Roving paragraph frames are a low prep, high yield strategy that can be used in any unit, class, or level. They combine sentence starters as scaffolds and end in a student-written paragraph. The general outline goes like this:

  1. Students are partnered up
  2. Teacher provides a sentence starter connected to a class topic–on a handout or projected and students copy it down
  3. Pairs collaborate to finish the sentence and write it on their paper
  4. Find a new partner
  5. Each partner reads out loud the sentence they wrote with partner #1. It’s important to read all previously written content with each new partner.
  6. Teacher provides a new stem to continue the paragraph. Pairs collaborate to make a new sentence without repeating any content from their original sentence.
  7. Repeat steps 4-7 as many times as teacher desires. I would use 4-6 total rotations for lower levels, but perhaps increase that number for upper levels.
  8. Send students to their seats to edit/wordsmith their paragraphs that they have now created with their sentences created during this process. This should be a smooth process due to the injection of structure and academic language provided by the sentence stems.

A sample frame for a lower level class might take shape like this:

  • It’s important to travel because…
  • Also…
  • And in addition…
  • I would most like to visit…
  • However…
  • Most of all…

There is no one set formula–the sentence starters can and will change according to the topic and complexity of the content. Here are my top 10 favorites to mix and match:

Using sentence stems gives all students a helping hand by giving them ideas to get started–an often overlooked part of the learning process. It also adds in a layer of more sophisticated language that starts to approximate the gap between their ideas and their target language production.

So… reading, writing, speaking, listening, interacting, and building confidence and language skills… what’s not to love? Not much, but I couldn’t figure out how to do the activity within our social distancing guidelines. Until I saw this tweet and realized that Google Slides could be our answer:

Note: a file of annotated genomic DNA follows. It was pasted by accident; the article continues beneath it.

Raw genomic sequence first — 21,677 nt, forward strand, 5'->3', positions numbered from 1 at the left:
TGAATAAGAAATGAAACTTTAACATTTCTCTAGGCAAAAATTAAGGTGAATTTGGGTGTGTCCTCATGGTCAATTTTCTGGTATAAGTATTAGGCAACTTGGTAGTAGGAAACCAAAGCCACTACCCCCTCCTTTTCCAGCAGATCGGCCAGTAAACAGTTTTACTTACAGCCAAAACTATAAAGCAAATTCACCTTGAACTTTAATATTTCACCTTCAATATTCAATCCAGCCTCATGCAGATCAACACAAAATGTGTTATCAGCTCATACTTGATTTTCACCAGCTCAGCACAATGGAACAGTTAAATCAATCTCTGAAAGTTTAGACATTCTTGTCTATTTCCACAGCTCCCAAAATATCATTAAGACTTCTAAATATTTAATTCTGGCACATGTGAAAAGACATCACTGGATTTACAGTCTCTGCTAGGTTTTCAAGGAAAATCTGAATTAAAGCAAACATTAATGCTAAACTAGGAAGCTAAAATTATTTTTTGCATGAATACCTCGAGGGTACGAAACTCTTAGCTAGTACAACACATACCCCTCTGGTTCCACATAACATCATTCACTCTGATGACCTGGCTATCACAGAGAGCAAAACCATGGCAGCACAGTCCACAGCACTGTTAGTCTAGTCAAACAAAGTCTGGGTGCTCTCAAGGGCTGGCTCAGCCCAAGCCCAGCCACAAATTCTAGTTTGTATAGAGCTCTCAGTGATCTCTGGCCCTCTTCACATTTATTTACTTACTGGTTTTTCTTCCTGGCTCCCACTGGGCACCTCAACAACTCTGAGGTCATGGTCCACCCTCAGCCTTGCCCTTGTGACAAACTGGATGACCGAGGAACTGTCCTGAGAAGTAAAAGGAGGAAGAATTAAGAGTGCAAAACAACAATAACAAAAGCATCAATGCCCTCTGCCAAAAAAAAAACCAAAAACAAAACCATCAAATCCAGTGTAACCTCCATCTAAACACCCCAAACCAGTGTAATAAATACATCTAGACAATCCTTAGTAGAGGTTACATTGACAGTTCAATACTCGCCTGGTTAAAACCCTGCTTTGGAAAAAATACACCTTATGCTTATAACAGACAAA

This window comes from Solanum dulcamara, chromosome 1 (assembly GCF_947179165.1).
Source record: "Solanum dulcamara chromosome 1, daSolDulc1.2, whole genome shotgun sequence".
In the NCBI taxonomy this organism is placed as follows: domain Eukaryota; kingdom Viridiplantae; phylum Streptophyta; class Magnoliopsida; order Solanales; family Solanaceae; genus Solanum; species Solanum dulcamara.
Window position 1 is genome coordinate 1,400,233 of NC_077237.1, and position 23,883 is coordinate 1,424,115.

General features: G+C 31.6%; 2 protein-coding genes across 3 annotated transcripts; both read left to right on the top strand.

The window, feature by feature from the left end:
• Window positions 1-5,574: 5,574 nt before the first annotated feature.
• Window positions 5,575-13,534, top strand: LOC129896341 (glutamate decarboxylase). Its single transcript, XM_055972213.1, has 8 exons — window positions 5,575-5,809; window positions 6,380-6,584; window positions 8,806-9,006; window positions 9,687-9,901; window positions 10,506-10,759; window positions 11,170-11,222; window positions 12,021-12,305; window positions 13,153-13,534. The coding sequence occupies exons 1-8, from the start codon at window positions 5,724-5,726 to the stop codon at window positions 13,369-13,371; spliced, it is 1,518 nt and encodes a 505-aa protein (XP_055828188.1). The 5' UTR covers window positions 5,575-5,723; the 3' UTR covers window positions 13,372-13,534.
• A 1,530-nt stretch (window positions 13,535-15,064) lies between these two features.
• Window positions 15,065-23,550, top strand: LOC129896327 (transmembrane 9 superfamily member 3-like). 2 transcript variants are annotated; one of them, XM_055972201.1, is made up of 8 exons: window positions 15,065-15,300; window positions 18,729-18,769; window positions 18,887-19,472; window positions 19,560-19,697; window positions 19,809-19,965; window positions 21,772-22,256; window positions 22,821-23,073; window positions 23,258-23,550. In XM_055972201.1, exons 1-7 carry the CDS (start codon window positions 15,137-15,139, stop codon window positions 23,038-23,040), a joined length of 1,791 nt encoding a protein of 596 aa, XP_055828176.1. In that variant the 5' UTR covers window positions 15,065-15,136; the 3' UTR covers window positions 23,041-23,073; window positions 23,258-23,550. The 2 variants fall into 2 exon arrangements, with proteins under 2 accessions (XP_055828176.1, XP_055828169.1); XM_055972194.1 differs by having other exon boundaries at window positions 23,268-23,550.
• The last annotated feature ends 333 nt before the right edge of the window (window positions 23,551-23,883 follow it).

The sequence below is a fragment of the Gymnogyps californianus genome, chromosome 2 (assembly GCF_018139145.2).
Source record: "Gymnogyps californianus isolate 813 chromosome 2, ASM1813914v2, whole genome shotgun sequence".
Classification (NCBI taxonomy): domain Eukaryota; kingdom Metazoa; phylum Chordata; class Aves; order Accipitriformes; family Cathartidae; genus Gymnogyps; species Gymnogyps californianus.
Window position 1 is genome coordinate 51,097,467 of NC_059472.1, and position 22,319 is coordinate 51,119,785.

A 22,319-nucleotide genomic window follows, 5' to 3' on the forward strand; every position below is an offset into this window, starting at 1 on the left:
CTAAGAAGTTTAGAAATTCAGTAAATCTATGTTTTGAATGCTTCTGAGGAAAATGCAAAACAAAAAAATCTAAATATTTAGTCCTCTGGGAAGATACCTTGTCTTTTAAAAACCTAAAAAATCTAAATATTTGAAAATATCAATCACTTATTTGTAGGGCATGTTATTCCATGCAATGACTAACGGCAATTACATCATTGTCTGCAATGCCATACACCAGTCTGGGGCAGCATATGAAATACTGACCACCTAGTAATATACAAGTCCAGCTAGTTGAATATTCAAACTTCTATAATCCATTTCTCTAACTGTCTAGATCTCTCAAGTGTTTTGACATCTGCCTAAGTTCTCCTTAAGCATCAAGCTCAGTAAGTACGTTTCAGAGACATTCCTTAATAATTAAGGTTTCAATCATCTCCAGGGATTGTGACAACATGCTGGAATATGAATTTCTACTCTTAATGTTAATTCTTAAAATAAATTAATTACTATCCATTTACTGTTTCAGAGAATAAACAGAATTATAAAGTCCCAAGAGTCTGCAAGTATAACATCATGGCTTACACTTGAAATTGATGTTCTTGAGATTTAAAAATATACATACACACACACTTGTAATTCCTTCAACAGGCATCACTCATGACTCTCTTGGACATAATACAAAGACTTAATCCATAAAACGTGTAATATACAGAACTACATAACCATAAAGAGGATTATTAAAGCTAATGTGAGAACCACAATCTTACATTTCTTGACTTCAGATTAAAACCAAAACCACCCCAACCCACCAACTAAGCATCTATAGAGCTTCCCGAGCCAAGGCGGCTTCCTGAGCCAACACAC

… and an adaptation was born.

I used Google Slides to make a template to convert this framework into a small group review assignment for one of my upper level classes. (Find the template here) Update 4/28/21: here’s a template all in English

The general idea is the same, but without the movement & change in partners. The steps went like this:

  1. Students were placed in groups of 3-4 and were provided a copy of the slide deck. One person opened the file and shared it with the others so that they could work simultaneously. The slide deck is currently set up for groups of 4, and no real adjustment is needed to have smaller groups–just skip the additional individual slides.
  2. Students reviewed the assigned content, then completed all 10 sentence starters on an individual slide in the slide deck (slides 3-6).
  3. At the designated time, they “met” as a group at slide 7. They took turns sharing their individual sentences and as a group they selected the strongest option and recorded it into the frame on slide 7.
  4. After working through slide 7, they were then tasked with reworking their sentences into a cohesive paragraph on slide 8 that summarized their views. Each group submitted one collaborative paragraph for review.

I really liked this activity for many reasons:

  • It’s versatile and very easy to set up
  • The students are doing the work and it is a confidence builder.
  • It promotes collaboration and language skills.
  • I heard students saying things like “we need to add more connectors” and coaching one another through improving their writing.
  • It allowed me to circulate through the room and offer timely feedback.
  • It was easy to execute in a hybrid environment with some students in person and others at home.
  • It was an effective way to review recent content and extend it by writing about it.
  • It complements other strategies that we’ve used in class like our level up framework.

All in all, it’s a keeper!